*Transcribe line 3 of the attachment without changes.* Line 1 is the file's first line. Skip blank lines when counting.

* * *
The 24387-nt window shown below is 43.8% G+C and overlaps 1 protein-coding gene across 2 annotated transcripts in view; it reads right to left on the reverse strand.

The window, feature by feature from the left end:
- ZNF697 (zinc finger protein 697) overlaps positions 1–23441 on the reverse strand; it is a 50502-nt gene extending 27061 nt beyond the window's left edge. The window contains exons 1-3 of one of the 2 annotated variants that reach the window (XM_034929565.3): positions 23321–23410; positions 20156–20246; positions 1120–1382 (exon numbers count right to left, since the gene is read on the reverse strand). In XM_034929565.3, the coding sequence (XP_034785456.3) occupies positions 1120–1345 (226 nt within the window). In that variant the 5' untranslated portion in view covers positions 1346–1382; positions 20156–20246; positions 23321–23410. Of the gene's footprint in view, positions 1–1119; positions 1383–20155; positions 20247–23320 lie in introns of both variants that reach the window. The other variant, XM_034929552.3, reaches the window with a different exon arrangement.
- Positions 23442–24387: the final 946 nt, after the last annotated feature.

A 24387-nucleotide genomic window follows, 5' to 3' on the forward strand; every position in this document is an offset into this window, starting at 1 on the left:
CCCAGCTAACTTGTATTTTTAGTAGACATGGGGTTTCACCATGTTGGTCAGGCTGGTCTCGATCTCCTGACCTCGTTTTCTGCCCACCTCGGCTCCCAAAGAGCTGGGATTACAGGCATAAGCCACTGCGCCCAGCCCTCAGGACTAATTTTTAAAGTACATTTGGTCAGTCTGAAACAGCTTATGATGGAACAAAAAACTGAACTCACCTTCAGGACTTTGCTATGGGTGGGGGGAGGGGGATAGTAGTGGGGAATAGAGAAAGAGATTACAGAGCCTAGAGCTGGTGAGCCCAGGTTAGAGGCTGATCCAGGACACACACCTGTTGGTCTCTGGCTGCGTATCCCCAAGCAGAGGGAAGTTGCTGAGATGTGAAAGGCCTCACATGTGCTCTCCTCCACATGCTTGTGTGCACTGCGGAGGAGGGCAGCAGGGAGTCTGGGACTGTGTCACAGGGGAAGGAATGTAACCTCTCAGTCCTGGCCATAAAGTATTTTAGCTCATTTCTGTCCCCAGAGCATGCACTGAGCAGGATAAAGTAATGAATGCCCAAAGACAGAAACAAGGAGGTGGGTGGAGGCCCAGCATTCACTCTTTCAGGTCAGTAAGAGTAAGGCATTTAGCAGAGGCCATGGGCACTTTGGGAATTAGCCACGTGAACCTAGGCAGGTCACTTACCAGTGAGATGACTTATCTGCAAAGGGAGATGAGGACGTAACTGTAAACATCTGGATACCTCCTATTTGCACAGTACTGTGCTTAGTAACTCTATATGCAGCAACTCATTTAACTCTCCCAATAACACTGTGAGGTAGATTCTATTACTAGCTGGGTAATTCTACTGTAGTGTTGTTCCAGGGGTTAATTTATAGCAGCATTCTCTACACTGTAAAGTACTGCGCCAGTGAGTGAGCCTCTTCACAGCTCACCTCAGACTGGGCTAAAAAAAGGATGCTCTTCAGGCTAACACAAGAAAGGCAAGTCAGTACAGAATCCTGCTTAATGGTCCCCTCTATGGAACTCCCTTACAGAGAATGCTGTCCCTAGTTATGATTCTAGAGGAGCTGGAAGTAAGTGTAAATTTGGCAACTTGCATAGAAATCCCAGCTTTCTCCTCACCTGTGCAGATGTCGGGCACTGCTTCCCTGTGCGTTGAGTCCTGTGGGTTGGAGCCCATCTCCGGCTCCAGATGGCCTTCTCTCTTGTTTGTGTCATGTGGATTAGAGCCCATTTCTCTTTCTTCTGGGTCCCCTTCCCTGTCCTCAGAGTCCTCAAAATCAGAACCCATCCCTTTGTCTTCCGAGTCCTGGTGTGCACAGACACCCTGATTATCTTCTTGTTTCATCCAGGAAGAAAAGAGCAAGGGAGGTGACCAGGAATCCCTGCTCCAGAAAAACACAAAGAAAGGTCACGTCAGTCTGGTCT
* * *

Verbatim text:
- ZNF697 (zinc finger protein 697) overlaps positions 1–23441 on the reverse strand; it is a 50502-nt gene extending 27061 nt beyond the window's left edge. The window contains exons 1-3 of one of the 2 annotated variants that reach the window (XM_034929565.3): positions 23321–23410; positions 20156–20246; positions 1120–1382 (exon numbers count right to left, since the gene is read on the reverse strand). In XM_034929565.3, the coding sequence (XP_034785456.3) occupies positions 1120–1345 (226 nt within the window). In that variant the 5' untranslated portion in view covers positions 1346–1382; positions 20156–20246; positions 23321–23410. Of the gene's footprint in view, positions 1–1119; positions 1383–20155; positions 20247–23320 lie in introns of both variants that reach the window. The other variant, XM_034929552.3, reaches the window with a different exon arrangement.